The yen surged to a record high against the dollar and shares in Japan and elsewhere in Asia fell on Thursday after U.S. officials said the risk of a catastrophic radiation leak from an earthquake-stricken Japanese nuclear plant was rising.

The unfolding disaster in Japan has sent fear coursing through markets, hitting shares and other riskier assets such as commodities while boosting safe-haven government debt, as investors struggle to get a fix on the scale of the nuclear crisis and the tsunami's economic and human toll.

Operators of the Fukushima Daiichi nuclear complex, 240 km (150 miles) north of Tokyo, were they were trying again on Thursday to use military helicopters to douse the plant's overheating reactors.

Fear is the only factor driving the market today and if you look at news about temperatures rising, things exploding, you're not going to trade calmly, right? said Koichi Ogawa, chief portfolio manager at Daiwa SB Investments.

The yen spiked around 4 percent against the dollar, initially driven by speculation that Japanese insurers would have to repatriate funds to pay for massive claims following last Friday's 9.0 magnitude quake and the devastating tsunami it triggered.

That run-up set off a wave of stop-loss and options-related selling that sent the currency rocketing as far as 76.25 to the dollar on electronic trading platform EBS in increasingly chaotic trading, before easing to around 78.90.

It's mayhem out there, said one trader at an Australian bank in Sydney as liquidity evaporated and bids were pulled. The yen's been moving a big figure a second on occasions. A lot of people are crying out for the central banks to step in.


Japan's Finance Minister Yoshihiko Noda blamed speculation for the spike in the yen and said he would closely watch market action. Markets usually interpret such comments as a reminder that the authorities could intervene to curb the currency.

There's a real possibility that authorities would intervene to calm the markets, though I don't think it will be heavy, said Junya Tanase, a foreign exchange strategist at JPMorgan Chase in Tokyo.

Japan's Nikkei <.N225> fell about 1.8 percent, with big exporters such as industrial robot maker Fanuc <6954.T> and car maker Toyota <7203.T>, whose overseas earnings are eroded by a stronger currency, taking the most points off the index. <.T>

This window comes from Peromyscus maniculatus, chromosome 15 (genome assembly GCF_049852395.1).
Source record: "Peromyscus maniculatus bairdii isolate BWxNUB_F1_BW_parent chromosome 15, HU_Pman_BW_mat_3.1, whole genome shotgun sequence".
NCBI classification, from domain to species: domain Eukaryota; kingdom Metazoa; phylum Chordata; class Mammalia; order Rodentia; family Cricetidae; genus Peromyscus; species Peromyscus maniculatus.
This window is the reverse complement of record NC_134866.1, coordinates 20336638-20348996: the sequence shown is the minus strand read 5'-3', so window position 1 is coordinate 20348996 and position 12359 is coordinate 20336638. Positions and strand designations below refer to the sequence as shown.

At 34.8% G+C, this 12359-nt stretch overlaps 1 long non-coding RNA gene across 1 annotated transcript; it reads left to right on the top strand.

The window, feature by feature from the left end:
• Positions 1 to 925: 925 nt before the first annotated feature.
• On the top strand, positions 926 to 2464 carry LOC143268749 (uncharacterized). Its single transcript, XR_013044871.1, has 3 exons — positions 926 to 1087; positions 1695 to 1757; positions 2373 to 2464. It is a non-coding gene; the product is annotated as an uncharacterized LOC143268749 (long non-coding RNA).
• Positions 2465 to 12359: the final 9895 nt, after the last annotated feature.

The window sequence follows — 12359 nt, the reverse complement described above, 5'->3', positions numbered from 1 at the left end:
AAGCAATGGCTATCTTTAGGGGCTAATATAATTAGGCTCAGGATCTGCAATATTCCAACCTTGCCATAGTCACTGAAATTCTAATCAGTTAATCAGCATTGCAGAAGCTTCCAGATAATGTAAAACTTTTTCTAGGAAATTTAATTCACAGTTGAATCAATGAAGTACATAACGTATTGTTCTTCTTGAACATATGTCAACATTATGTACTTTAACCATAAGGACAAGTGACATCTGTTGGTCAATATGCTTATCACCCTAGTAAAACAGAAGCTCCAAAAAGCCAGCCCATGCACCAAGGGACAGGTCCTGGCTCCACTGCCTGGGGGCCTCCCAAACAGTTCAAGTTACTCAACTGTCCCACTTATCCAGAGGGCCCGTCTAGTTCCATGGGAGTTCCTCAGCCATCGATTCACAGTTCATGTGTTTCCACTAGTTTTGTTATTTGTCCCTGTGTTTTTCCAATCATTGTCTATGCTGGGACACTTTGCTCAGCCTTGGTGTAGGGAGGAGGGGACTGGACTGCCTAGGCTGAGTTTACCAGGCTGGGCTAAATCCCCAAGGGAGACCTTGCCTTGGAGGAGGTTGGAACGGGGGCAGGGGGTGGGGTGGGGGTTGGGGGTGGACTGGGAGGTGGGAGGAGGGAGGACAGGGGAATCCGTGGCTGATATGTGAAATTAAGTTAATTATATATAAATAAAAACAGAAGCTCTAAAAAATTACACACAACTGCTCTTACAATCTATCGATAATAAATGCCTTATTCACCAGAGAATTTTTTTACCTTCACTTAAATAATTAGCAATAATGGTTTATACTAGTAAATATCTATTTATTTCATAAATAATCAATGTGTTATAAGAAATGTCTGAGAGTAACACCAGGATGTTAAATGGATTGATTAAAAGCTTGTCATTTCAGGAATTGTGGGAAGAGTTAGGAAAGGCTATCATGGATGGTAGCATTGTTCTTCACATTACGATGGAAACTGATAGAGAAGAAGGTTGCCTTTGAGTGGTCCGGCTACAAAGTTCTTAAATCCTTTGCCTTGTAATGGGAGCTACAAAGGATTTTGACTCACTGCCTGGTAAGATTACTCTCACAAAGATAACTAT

Fanuc fell 5.2 percent and Toyota 4.2 percent.

Japanese stocks had suffered their biggest two-day rout since the 1987 crash on Monday and Tuesday before rebounding nearly 6 percent on Wednesday.

Asian shares outside Japan <.MIAPJ0000PUS> were down about 1.2 percent, with Hong Kong's Hang Seng <.HSI> down 1.8 percent.

Benchmark 10-year Japanese government bond futures rose 0.10 point to 139.82, and U.S. Treasuries firmed, with the 10-year yield slipping toward a three-month low.

Bond traders said volume was low and the market volatile as players braced for possible Bank of Japan intervention or monetary easing.

Fast money accounts are making a killing in this volatile market moved by rumor after rumor, said a trader at a foreign bank in Tokyo.

The CBOE Volatility Index or VIX <.VIX>, Wall Street's favorite measure of investor fear, rose 20.89 percent to close at 29.40 on Wednesday, its highest level since July 6. In the last two days, the VIX is up nearly 40 percent.

Volatility is a product of the uncertainty that lingers out there, said Jamie Spiteri, senior dealer at Shaw Stockbroking in Australia.

A lot of investment in the market is being pulled back because of the uncertainty attached to something that hasn't really got any recent or significant precedent.

Worries about Japan and a spate of weak U.S. housing data sent key Wall Street stock indexes down 2 percent overnight, with the S&P <.SPX> falling into negative territory for the year. <.N>.

Copper edged down on the Shanghai and London markets and spot gold slipped more than $7 to $1,392.25 an ounce.

Oil paused, after a run-up the previous day on worries over Middle East supplies, with Brent crude flat at $110.62 a barrel and the U.S. benchmark edging up 0.4 percent to $98.35.

There is so much uncertainty in Japan and its ability to drive economic recovery that it's something that is casting a shadow on the outlook for global growth, said Ben Westmore, a commodities analyst at National Australia Bank.

While that shadow lasts, it's going to be difficult for oil prices to go higher.

(Reporting by Hideyuki Sano and Antoni Slodkowski in Tokyo and Wayne Cole in Sydney; Editing by Kim Coghill and Richard Borsuk)